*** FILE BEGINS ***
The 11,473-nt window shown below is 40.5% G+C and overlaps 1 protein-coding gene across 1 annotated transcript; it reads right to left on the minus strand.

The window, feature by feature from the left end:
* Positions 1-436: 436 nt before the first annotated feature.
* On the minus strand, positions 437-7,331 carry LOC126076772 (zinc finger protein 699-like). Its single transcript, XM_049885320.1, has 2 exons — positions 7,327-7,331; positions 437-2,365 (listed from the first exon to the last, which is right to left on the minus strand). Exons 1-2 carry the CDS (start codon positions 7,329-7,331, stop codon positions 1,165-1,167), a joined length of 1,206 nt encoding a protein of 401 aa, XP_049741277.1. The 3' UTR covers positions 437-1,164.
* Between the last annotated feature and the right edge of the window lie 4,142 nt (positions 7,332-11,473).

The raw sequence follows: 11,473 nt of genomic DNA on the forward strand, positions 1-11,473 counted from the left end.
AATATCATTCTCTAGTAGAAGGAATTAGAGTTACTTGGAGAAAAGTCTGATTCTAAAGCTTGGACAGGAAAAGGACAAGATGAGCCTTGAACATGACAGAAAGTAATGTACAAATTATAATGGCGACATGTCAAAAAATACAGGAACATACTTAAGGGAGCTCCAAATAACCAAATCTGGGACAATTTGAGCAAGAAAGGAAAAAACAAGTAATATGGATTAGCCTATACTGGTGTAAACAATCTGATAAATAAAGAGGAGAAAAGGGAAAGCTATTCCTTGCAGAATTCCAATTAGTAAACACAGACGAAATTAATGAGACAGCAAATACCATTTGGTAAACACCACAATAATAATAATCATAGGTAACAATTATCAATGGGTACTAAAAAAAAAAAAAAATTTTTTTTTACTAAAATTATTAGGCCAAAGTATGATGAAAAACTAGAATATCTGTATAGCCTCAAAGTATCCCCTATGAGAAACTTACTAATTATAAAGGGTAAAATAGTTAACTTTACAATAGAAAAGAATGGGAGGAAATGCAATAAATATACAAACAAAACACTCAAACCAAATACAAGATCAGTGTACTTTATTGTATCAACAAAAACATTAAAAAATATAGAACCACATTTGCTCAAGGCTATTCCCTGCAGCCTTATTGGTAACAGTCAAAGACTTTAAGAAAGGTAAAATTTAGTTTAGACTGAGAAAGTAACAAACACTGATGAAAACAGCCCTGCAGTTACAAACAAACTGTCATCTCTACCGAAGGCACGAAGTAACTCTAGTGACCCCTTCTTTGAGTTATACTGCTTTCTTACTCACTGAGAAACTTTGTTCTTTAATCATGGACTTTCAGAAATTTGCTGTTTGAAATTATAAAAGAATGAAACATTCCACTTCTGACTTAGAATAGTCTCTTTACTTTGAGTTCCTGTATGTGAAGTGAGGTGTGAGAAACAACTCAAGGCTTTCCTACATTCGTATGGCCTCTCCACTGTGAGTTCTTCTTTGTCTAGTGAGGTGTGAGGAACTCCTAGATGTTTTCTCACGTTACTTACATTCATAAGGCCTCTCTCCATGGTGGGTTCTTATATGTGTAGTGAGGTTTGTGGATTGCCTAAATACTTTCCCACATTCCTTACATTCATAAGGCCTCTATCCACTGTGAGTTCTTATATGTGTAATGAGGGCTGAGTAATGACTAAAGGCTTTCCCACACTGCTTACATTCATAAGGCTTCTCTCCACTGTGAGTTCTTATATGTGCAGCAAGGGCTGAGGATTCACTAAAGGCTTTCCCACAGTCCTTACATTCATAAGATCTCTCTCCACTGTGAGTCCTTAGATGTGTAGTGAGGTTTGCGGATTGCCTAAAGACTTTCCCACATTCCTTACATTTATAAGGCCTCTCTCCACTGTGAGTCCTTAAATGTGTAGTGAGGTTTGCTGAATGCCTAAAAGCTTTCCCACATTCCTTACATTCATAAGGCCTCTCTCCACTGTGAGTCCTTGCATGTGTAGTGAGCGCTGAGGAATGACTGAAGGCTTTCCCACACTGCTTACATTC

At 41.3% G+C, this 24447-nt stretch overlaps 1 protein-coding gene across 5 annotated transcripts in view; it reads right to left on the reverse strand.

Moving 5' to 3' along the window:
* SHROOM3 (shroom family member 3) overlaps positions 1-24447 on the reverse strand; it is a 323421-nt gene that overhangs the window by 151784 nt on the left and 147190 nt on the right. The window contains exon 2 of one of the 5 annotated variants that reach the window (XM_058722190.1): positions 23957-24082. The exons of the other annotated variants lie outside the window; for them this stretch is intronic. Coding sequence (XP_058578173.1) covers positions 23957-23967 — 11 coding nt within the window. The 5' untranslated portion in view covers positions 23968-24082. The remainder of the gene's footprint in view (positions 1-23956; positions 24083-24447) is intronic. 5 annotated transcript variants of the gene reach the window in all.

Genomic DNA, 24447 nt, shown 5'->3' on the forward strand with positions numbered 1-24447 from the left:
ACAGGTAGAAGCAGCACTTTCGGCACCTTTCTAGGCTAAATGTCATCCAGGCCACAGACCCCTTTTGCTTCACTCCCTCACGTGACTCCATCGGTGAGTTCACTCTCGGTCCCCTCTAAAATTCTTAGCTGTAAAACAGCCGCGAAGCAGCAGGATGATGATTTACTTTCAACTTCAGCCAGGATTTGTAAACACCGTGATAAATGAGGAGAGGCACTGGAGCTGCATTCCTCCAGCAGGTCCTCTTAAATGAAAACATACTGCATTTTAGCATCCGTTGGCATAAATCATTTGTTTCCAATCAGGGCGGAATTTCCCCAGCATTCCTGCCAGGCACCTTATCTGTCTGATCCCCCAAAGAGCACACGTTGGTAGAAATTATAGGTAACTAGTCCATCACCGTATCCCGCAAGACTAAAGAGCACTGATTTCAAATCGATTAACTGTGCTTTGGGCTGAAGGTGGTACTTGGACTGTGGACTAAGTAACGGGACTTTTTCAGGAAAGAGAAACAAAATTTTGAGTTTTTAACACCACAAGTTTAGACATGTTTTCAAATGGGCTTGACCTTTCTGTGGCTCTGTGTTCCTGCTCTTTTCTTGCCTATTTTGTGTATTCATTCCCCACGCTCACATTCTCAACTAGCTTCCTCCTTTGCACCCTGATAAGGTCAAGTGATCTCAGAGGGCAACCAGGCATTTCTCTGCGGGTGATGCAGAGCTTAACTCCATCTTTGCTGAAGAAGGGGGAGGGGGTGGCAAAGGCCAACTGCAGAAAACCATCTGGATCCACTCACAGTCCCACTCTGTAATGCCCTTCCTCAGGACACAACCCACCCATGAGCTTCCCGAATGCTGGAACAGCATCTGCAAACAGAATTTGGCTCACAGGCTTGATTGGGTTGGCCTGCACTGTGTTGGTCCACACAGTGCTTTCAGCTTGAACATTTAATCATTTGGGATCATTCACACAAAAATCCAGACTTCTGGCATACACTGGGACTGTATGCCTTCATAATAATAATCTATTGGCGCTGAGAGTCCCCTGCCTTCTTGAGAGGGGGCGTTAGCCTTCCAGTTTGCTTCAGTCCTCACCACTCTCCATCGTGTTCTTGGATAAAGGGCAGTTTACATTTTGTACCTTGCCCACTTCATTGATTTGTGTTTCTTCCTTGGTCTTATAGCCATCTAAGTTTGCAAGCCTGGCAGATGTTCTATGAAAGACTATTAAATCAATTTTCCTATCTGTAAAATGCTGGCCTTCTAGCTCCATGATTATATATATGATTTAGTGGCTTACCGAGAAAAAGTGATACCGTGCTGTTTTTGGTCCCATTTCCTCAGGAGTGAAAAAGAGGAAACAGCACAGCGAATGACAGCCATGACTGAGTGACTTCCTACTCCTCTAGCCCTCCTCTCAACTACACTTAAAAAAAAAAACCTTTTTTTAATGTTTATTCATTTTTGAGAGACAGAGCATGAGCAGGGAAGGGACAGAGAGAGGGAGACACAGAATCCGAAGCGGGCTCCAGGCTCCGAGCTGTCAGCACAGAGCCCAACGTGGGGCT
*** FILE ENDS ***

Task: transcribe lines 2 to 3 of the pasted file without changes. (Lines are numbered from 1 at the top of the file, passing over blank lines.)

The window, feature by feature from the left end:
* Positions 1-436: 436 nt before the first annotated feature.